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Randomization by permutation of units & unit factors UnitBlocksUnitsTreatments 1111 2122 3211 4222 13 Permutations for an RCBD with b 2, k v 2. The allowable permutations are: those that permute the blocks as a whole, and those that permute the units within a block; there are b!(k!) b 2!(2!) 2 8. UnitBlocksUnitsTreatmentsPermutation 11114 21223 32111 42222 Permuted unitBlocksUnitsTreatmentsPermutationBlocksUnits 1111422 2122321 3211111 4222212 Equivalent to Treatments randomization 1, 2, 2, 1.

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Null randomization distribution: RCBD Under the assumption of no treatment effects, Y * W +. In which case, the randomization distribution of Y * is termed the null randomization distribution Actual distribution obtained by applying each unit permutation to y: 14 PermutationY * 11 Y * 12 Y * 21 Y * 22 1y 11 y 12 y 21 y 22 2y 12 y 11 y 21 y 22 3y 11 y 12 y 22 y 21 4y 12 y 11 y 22 y 21 5 y 22 y 11 y 12 6y 21 y 22 y 12 y 11 7y 22 y 21 y 11 y 12 8y 22 y 21 y 12 y 11 Can show that 1 st & 2 nd order parameters of the distribution,, G, B and BU, are equal to sample statistics. For example, for all Y * ij : Y * ij for Unit j in Block i. The distribution of gives the distribution of W.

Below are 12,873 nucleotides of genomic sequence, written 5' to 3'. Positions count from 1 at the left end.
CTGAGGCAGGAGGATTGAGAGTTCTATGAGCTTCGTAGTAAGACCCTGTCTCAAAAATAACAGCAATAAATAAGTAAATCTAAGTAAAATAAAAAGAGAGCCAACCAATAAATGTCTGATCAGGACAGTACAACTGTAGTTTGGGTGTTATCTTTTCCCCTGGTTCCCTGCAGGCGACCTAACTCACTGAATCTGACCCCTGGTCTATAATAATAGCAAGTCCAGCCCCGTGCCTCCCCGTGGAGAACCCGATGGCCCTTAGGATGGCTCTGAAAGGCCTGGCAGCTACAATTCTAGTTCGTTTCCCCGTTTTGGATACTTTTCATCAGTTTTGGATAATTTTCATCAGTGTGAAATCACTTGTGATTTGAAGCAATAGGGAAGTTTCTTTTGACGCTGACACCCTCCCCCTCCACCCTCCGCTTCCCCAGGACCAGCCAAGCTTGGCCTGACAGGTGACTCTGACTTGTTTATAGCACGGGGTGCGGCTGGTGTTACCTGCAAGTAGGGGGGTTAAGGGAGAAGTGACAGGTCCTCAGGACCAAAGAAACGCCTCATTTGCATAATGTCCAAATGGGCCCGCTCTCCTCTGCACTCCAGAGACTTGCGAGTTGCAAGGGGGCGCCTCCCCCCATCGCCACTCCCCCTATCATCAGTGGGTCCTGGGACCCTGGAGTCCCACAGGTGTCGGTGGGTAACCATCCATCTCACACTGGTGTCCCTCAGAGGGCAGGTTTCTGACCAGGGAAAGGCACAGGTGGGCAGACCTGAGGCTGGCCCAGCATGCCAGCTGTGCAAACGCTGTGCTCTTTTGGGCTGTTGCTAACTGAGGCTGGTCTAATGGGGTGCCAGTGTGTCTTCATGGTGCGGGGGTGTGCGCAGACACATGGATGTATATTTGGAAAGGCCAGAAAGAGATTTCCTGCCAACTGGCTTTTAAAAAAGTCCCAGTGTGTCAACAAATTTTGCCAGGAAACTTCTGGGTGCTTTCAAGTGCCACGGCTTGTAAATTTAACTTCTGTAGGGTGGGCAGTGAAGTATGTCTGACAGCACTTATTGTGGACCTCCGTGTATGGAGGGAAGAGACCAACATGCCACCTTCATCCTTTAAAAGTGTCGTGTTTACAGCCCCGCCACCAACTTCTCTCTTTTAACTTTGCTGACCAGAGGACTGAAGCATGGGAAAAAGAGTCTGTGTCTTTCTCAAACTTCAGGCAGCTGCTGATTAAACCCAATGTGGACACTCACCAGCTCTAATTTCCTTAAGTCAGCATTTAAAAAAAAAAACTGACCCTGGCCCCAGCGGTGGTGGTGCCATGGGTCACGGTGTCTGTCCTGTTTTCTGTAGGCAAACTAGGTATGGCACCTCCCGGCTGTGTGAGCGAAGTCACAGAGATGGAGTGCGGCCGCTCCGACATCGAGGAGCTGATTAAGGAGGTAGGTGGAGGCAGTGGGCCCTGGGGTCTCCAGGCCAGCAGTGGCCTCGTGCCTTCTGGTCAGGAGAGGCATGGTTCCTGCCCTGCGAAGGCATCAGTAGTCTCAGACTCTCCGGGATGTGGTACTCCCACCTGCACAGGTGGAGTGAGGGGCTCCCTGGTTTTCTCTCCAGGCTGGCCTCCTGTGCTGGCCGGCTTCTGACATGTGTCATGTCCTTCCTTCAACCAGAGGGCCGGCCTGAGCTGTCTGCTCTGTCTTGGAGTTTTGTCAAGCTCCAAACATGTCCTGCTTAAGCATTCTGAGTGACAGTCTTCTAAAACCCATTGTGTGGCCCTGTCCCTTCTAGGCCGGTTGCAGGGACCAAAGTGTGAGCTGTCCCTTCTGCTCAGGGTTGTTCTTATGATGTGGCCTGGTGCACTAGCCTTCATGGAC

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V R for the RCBD example The matrices in the expressions for are known. 15

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3.Randomization analysis for a single randomization Estimation and hypothesis testing based on the randomization distribution. Will focus on hypothesis testing. Propose to use I-MINQUE to estimate the s and use these estimates to estimate via EGLS. I-MINQUE yields the same estimates as REML, but without the need to assume a distributional form for the response. 16